Enhanced Polarimetric Radar Signatures above the Melting Level in a Supercell Storm

Matthew L. Loney School of Meteorology and Cooperative Institute for Mesoscale Meteorological Studies, The University of Oklahoma, and National Severe Storms Laboratory, Norman, Oklahoma

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Dušan S. Zrnić School of Meteorology, The University of Oklahoma, and National Severe Storms Laboratory, Norman, Oklahoma

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Jerry M. Straka School of Meteorology and Cooperative Institute for Mesoscale Meteorological Studies, The University of Oklahoma, and Center for Analysis and Prediction of Storms, Norman, Oklahoma

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Alexander V. Ryzhkov School of Meteorology and Cooperative Institute for Mesoscale Meteorological Studies, The University of Oklahoma, and National Severe Storms Laboratory, Norman, Oklahoma

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Abstract

Compelling in situ and polarimetric radar observations from a severe Oklahoma supercell storm are presented. The in situ observations are from an aircraft that entered the storm above the main inflow region, sampling the embryo curtain, main updraft, its western fringe (very close to the center of mesocyclonic circulation), and the hail cascade region. At the same time, the Cimarron polarimetric radar observed enhanced signatures in specific differential phase Kdp and differential reflectivity Zdr straddling the main updraft and extending several kilometers above the melting layer. The distance of the storm from the radar balances the novelty of this dataset, however, which is on the order of 100 km. The authors therefore rely heavily on the in situ data, including calculation of polarimetric variables, on comparisons with other in situ datasets, and on accepted conceptual models of hail growth in supercell storms to clarify hydrometeor processes in light of the intriguing polarimetric signatures near the updraft. The relation of enhanced Kdp to the main updraft, to the Zdr “column,” and to precipitation is discussed. Strong evidence points to melting ice particles (>3 mm) below the aircraft height as the origin of the Kdp column in the region where an abundant number of small (<2 mm) drops are also observed. To support the notion that these drops are shed by melting and perhaps wet growth, results of calculations on aircraft data are discussed. Resolution issues are invoked, leading to possible reconciliation of radar measurements with in situ observations.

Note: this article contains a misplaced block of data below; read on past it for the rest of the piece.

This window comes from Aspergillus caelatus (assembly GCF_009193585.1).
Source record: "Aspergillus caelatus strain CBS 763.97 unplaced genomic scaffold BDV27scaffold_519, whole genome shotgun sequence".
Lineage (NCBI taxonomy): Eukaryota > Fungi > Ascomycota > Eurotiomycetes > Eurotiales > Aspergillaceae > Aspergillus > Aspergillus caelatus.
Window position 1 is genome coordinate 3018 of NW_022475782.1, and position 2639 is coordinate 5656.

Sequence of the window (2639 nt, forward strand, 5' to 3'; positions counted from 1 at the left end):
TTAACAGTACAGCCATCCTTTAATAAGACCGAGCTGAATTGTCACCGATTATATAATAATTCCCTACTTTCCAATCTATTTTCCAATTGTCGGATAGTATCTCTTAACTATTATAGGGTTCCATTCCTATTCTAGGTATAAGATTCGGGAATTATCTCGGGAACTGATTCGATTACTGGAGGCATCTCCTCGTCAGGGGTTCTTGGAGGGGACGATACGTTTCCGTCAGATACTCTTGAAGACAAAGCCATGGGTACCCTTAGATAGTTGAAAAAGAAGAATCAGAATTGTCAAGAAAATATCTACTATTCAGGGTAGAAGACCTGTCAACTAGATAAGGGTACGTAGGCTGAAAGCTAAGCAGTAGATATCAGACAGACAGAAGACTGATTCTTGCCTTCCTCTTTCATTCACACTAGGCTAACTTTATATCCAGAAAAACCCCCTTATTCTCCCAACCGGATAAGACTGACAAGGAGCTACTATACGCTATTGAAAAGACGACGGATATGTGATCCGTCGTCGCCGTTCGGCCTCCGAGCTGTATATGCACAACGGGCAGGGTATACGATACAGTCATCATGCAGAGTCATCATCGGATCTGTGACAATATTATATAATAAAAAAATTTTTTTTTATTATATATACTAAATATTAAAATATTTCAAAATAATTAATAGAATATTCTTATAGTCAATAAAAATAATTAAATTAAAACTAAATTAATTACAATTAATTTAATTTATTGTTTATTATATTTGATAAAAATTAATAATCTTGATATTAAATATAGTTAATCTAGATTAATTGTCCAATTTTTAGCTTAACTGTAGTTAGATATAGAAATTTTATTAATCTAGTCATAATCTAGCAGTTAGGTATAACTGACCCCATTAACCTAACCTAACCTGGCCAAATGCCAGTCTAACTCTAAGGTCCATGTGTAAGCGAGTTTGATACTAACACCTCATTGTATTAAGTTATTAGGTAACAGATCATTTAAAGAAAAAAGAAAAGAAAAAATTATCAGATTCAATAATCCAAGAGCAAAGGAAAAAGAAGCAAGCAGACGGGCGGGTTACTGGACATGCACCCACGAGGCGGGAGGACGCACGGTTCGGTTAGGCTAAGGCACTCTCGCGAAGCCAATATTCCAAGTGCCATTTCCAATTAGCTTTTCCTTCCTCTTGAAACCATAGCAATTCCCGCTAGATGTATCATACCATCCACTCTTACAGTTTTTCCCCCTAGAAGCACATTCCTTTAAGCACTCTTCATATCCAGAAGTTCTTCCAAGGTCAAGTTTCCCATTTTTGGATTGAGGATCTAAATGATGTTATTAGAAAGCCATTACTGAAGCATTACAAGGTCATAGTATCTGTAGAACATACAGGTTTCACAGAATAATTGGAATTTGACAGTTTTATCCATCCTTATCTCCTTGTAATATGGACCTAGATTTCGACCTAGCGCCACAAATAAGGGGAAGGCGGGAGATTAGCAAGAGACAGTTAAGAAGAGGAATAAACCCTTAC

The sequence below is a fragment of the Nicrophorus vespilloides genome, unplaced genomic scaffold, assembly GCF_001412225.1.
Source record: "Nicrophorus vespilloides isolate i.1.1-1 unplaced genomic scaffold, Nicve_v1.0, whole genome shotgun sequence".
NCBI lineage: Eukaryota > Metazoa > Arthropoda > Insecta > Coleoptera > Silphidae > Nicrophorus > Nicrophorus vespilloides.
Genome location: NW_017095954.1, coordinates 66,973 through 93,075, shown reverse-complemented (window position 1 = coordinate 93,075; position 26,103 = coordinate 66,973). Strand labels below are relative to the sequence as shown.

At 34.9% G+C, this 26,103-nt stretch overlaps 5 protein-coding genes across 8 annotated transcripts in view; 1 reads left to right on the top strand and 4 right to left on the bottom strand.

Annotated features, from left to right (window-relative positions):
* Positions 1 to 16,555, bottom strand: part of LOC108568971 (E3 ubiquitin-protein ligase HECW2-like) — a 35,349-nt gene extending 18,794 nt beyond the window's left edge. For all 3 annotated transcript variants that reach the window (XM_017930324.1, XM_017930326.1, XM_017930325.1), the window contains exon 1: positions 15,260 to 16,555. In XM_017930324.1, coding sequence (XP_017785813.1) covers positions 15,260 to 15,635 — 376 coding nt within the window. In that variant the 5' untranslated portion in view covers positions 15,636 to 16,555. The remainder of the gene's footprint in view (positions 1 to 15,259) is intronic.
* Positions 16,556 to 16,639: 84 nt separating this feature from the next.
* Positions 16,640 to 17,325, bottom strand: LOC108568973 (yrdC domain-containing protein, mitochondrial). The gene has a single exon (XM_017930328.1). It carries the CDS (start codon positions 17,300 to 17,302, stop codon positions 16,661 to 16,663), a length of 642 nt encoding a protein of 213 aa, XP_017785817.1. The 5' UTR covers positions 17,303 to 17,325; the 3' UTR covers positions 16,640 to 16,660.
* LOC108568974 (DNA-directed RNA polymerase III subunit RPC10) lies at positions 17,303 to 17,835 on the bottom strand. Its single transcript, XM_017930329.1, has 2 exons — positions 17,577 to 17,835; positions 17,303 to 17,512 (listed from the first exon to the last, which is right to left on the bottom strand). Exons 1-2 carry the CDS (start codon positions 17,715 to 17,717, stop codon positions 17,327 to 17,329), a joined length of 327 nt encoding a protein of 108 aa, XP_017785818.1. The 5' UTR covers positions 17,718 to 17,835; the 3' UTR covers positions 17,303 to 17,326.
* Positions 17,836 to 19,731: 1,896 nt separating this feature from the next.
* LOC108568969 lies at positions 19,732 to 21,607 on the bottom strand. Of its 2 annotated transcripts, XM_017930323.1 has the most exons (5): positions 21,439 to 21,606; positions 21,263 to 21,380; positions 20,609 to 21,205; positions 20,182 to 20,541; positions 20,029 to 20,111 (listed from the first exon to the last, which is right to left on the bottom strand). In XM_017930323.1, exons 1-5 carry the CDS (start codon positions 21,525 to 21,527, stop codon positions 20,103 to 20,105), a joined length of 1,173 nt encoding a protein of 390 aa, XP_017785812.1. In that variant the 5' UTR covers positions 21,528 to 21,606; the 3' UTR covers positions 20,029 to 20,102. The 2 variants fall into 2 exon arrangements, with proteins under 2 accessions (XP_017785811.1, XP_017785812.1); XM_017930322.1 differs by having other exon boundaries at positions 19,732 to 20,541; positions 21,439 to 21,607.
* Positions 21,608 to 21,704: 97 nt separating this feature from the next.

Current affiliation: Meteorological Service of Canada, Vancouver, British Columbia, Canada

Corresponding author address: Dr. Dušan S. Zrnić, National Severe Storms Laboratory, 1313 Halley Circle, Norman, OK 73069. zrnic@nssl.noaa.gov

Abstract

Compelling in situ and polarimetric radar observations from a severe Oklahoma supercell storm are presented. The in situ observations are from an aircraft that entered the storm above the main inflow region, sampling the embryo curtain, main updraft, its western fringe (very close to the center of mesocyclonic circulation), and the hail cascade region. At the same time, the Cimarron polarimetric radar observed enhanced signatures in specific differential phase Kdp and differential reflectivity Zdr straddling the main updraft and extending several kilometers above the melting layer. The distance of the storm from the radar balances the novelty of this dataset, however, which is on the order of 100 km. The authors therefore rely heavily on the in situ data, including calculation of polarimetric variables, on comparisons with other in situ datasets, and on accepted conceptual models of hail growth in supercell storms to clarify hydrometeor processes in light of the intriguing polarimetric signatures near the updraft. The relation of enhanced Kdp to the main updraft, to the Zdr “column,” and to precipitation is discussed. Strong evidence points to melting ice particles (>3 mm) below the aircraft height as the origin of the Kdp column in the region where an abundant number of small (<2 mm) drops are also observed. To support the notion that these drops are shed by melting and perhaps wet growth, results of calculations on aircraft data are discussed. Resolution issues are invoked, leading to possible reconciliation of radar measurements with in situ observations.

Current affiliation: Meteorological Service of Canada, Vancouver, British Columbia, Canada

Corresponding author address: Dr. Dušan S. Zrnić, National Severe Storms Laboratory, 1313 Halley Circle, Norman, OK 73069. zrnic@nssl.noaa.gov

Introduction